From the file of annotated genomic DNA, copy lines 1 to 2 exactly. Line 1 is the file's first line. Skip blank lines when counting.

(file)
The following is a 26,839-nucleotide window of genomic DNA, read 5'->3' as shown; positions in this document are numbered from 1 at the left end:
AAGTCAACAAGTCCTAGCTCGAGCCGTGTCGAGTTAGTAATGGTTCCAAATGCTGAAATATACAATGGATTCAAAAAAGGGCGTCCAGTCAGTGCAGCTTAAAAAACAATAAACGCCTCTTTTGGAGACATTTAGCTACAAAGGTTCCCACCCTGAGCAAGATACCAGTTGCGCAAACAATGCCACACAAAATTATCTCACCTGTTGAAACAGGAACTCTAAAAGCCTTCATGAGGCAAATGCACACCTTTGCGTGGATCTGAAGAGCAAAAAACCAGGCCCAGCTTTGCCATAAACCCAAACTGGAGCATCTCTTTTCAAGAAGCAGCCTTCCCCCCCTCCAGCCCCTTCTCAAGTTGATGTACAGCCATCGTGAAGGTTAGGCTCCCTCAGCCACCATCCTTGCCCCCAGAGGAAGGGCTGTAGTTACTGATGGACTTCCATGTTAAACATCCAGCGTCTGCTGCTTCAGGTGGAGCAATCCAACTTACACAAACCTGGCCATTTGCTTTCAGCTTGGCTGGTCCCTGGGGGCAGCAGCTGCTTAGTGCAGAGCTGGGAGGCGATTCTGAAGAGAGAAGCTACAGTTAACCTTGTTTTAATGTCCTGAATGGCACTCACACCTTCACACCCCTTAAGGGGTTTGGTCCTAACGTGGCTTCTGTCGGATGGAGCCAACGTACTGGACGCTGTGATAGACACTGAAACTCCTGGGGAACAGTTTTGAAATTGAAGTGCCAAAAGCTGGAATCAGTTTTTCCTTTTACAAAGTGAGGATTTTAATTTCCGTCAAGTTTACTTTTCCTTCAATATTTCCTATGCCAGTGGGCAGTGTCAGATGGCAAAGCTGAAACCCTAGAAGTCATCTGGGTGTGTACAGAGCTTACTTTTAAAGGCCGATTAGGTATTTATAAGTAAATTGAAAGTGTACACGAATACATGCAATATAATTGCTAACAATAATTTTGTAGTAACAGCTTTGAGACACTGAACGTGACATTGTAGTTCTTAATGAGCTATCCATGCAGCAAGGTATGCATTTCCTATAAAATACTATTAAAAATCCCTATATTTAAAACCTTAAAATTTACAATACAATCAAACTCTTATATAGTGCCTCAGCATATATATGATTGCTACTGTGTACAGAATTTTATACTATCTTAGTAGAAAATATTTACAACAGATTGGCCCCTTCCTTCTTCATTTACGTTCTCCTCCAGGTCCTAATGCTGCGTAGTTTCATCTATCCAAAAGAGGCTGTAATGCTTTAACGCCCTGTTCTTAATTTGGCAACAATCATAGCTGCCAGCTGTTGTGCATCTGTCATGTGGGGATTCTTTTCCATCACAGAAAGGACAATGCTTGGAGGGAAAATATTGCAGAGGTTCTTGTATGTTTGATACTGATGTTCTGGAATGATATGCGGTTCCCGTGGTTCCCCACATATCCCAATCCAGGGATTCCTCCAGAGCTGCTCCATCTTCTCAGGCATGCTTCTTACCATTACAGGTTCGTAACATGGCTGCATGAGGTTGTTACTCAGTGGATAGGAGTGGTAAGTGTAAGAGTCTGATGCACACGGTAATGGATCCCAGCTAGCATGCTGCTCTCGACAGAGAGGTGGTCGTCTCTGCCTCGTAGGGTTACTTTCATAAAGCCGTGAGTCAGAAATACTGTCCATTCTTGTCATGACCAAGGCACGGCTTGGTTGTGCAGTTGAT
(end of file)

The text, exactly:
The following is a 26,839-nucleotide window of genomic DNA, read 5'->3' as shown; positions in this document are numbered from 1 at the left end:
AAGTCAACAAGTCCTAGCTCGAGCCGTGTCGAGTTAGTAATGGTTCCAAATGCTGAAATATACAATGGATTCAAAAAAGGGCGTCCAGTCAGTGCAGCTTAAAAAACAATAAACGCCTCTTTTGGAGACATTTAGCTACAAAGGTTCCCACCCTGAGCAAGATACCAGTTGCGCAAACAATGCCACACAAAATTATCTCACCTGTTGAAACAGGAACTCTAAAAGCCTTCATGAGGCAAATGCACACCTTTGCGTGGATCTGAAGAGCAAAAAACCAGGCCCAGCTTTGCCATAAACCCAAACTGGAGCATCTCTTTTCAAGAAGCAGCCTTCCCCCCCTCCAGCCCCTTCTCAAGTTGATGTACAGCCATCGTGAAGGTTAGGCTCCCTCAGCCACCATCCTTGCCCCCAGAGGAAGGGCTGTAGTTACTGATGGACTTCCATGTTAAACATCCAGCGTCTGCTGCTTCAGGTGGAGCAATCCAACTTACACAAACCTGGCCATTTGCTTTCAGCTTGGCTGGTCCCTGGGGGCAGCAGCTGCTTAGTGCAGAGCTGGGAGGCGATTCTGAAGAGAGAAGCTACAGTTAACCTTGTTTTAATGTCCTGAATGGCACTCACACCTTCACACCCCTTAAGGGGTTTGGTCCTAACGTGGCTTCTGTCGGATGGAGCCAACGTACTGGACGCTGTGATAGACACTGAAACTCCTGGGGAACAGTTTTGAAATTGAAGTGCCAAAAGCTGGAATCAGTTTTTCCTTTTACAAAGTGAGGATTTTAATTTCCGTCAAGTTTACTTTTCCTTCAATATTTCCTATGCCAGTGGGCAGTGTCAGATGGCAAAGCTGAAACCCTAGAAGTCATCTGGGTGTGTACAGAGCTTACTTTTAAAGGCCGATTAGGTATTTATAAGTAAATTGAAAGTGTACACGAATACATGCAATATAATTGCTAACAATAATTTTGTAGTAACAGCTTTGAGACACTGAACGTGACATTGTAGTTCTTAATGAGCTATCCATGCAGCAAGGTATGCATTTCCTATAAAATACTATTAAAAATCCCTATATTTAAAACCTTAAAATTTACAATACAATCAAACTCTTATATAGTGCCTCAGCATATATATGATTGCTACTGTGTACAGAATTTTATACTATCTTAGTAGAAAATATTTACAACAGATTGGCCCCTTCCTTCTTCATTTACGTTCTCCTCCAGGTCCTAATGCTGCGTAGTTTCATCTATCCAAAAGAGGCTGTAATGCTTTAACGCCCTGTTCTTAATTTGGCAACAATCATAGCTGCCAGCTGTTGTGCATCTGTCATGTGGGGATTCTTTTCCATCACAGAAAGGACAATGCTTGGAGGGAAAATATTGCAGAGGTTCTTGTATGTTTGATACTGATGTTCTGGAATGATATGCGGTTCCCGTGGTTCCCCACATATCCCAATCCAGGGATTCCTCCAGAGCTGCTCCATCTTCTCAGGCATGCTTCTTACCATTACAGGTTCGTAACATGGCTGCATGAGGTTGTTACTCAGTGGATAGGAGTGGTAAGTGTAAGAGTCTGATGCACACGGTAATGGATCCCAGCTAGCATGCTGCTCTCGACAGAGAGGTGGTCGTCTCTGCCTCGTAGGGTTACTTTCATAAAGCCGTGAGTCAGAAATACTGTCCATTCTTGTCATGACCAAGGCACGGCTTGGTTGTGCAGTTGAT